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Diana Uriostegui

Optimists are better at Regulating Stress than Pessimists

New research from Concordia University’s Department of Psychology is improving our understanding of how optimists and pessimists each handle stress by comparing them not to each other but to themselves. Results show that indeed the “stress hormone” cortisol tends to be more stable in those with more positive personalities. Carsten Wrosch, psychology professor and member of the Centre for Research on Human Development (left), and Ph.D. candidate Joelle Jobin coauthored the study on stress and optimism.

The study tracked 135 older adults (aged 60+) over six years. They collected saliva samples five times a day to monitor cortisol levels. This age group was selected because older adults often face a number of age-related stressors and their cortisol levels have been shown to increase.

People in the study were asked to report on the level of stress they perceived in their day-to-day lives, and self-identify along a continuum as optimists or pessimists. Each person’s stress levels were then measured against their own average. Measuring the stress levels against participants’ own average provided a real-world picture of how individuals handle stress because individuals can become accustomed to the typical amount of stress in their lives.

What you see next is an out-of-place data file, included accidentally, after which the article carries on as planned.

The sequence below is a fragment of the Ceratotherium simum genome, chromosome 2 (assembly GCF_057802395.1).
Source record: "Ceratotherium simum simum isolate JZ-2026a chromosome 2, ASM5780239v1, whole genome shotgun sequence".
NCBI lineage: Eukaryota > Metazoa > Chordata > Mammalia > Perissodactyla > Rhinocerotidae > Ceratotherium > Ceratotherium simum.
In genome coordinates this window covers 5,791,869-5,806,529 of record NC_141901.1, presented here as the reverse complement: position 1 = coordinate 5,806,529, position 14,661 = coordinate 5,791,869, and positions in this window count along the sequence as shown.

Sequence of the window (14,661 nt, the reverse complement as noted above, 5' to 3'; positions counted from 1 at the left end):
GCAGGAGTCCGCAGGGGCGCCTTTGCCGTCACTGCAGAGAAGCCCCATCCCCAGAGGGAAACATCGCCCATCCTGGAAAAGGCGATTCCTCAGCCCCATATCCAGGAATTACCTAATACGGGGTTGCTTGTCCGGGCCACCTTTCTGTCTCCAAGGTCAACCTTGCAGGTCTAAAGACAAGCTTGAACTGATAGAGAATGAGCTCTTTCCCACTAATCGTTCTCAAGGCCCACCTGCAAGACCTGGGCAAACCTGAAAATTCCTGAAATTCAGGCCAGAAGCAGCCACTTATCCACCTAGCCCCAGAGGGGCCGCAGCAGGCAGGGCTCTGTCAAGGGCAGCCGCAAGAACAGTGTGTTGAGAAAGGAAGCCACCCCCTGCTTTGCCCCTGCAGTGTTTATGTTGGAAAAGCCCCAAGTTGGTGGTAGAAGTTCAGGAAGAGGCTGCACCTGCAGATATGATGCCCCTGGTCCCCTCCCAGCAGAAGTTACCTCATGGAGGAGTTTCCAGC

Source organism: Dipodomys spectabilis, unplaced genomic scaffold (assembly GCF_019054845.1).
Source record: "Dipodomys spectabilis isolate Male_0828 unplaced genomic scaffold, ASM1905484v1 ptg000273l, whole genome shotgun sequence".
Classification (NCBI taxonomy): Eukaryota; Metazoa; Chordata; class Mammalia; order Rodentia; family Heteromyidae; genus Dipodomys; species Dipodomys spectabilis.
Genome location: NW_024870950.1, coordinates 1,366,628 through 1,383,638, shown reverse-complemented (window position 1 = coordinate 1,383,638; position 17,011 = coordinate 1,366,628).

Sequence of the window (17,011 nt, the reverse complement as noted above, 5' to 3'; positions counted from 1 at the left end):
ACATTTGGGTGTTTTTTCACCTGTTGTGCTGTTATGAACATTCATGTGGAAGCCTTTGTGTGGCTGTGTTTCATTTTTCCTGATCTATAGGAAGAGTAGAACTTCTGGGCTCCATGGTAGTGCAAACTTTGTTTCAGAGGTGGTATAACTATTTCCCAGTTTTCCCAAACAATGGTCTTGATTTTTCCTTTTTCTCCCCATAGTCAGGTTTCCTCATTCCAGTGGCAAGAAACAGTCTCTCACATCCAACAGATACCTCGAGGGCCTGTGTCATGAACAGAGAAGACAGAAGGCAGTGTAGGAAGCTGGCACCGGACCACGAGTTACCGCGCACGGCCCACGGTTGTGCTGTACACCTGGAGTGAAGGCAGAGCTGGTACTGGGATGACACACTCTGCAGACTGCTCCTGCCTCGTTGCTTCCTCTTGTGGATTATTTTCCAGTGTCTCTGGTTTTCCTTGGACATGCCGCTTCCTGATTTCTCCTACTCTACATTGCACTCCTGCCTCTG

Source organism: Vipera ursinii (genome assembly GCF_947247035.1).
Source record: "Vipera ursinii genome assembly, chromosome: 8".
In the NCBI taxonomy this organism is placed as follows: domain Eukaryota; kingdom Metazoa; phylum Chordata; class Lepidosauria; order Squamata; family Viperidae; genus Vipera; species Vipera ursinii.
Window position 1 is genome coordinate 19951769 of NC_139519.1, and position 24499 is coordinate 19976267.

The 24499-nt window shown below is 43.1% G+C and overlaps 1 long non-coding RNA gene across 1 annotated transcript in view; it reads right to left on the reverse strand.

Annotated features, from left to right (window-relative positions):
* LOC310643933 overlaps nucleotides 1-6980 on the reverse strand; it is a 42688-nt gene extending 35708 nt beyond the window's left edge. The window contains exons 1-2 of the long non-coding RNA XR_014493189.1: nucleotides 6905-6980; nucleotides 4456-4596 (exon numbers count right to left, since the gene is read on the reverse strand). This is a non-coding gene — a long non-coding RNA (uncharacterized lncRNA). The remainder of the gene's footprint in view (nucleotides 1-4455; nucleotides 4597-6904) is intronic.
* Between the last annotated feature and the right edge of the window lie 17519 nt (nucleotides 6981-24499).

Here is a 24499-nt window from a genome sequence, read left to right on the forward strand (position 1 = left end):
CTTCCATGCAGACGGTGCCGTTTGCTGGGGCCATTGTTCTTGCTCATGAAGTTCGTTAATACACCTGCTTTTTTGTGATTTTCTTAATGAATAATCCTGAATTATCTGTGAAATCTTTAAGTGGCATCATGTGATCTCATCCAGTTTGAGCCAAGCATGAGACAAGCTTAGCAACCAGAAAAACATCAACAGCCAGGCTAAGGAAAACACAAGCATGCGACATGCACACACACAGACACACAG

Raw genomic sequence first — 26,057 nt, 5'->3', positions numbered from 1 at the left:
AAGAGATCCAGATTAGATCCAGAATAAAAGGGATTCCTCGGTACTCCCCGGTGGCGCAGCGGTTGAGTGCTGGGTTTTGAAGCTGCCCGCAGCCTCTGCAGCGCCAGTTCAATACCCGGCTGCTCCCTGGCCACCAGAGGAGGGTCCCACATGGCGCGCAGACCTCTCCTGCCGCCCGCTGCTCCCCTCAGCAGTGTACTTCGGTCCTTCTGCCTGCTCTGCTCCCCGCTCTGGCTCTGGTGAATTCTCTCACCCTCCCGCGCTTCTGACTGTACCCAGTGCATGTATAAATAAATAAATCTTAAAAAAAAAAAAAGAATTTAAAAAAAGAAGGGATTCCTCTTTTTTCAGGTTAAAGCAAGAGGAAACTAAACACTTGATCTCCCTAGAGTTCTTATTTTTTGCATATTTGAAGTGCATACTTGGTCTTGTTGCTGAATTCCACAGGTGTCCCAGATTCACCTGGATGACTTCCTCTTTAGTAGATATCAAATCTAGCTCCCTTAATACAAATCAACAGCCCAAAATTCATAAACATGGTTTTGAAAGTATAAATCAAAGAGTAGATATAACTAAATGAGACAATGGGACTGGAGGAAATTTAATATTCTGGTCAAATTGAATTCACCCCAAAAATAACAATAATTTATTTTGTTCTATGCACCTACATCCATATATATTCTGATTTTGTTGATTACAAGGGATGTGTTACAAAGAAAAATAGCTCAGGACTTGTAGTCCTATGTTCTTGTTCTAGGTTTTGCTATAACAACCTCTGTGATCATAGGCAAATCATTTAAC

Joelle Jobin, a PhD candidate in clinical psychology who co-authored the study with her supervisor Carsten Wrosch and Michael Scheier from Carnegie Mellon University, says “for some people, going to the grocery store on a Saturday morning can be very stressful, so that’s why we asked people how often they felt stressed or overwhelmed during the day and compared people to their own averages, then analyzed their responses by looking at the stress levels over many days.”

She also said that pessimists tended to have a higher stress baseline than optimists, but also had trouble regulating their system when they go through particularly stressful situations. She reported that on days where the participants experienced higher than average stress, was when they saw that the pessimists’ stress response is greatly elevated, and they have trouble bringing their cortisol levels back down. Optimists, on the other hand, were protected in these circumstances.

One surprising finding was that optimists who generally had more stressful lives secreted higher cortisol levels than expected shortly after they awoke (cortisol peaks just after waking and declines through the day). Jobin says there are several possible explanations, but also notes that the finding points to the difficulty of classifying these complex hormones as good or bad. She say that the problem with cortisol is that we call it “the stress hormone”, but it’s also our ‘get up and do things’ hormone, so we may secrete more if engaged and focused on what’s happening.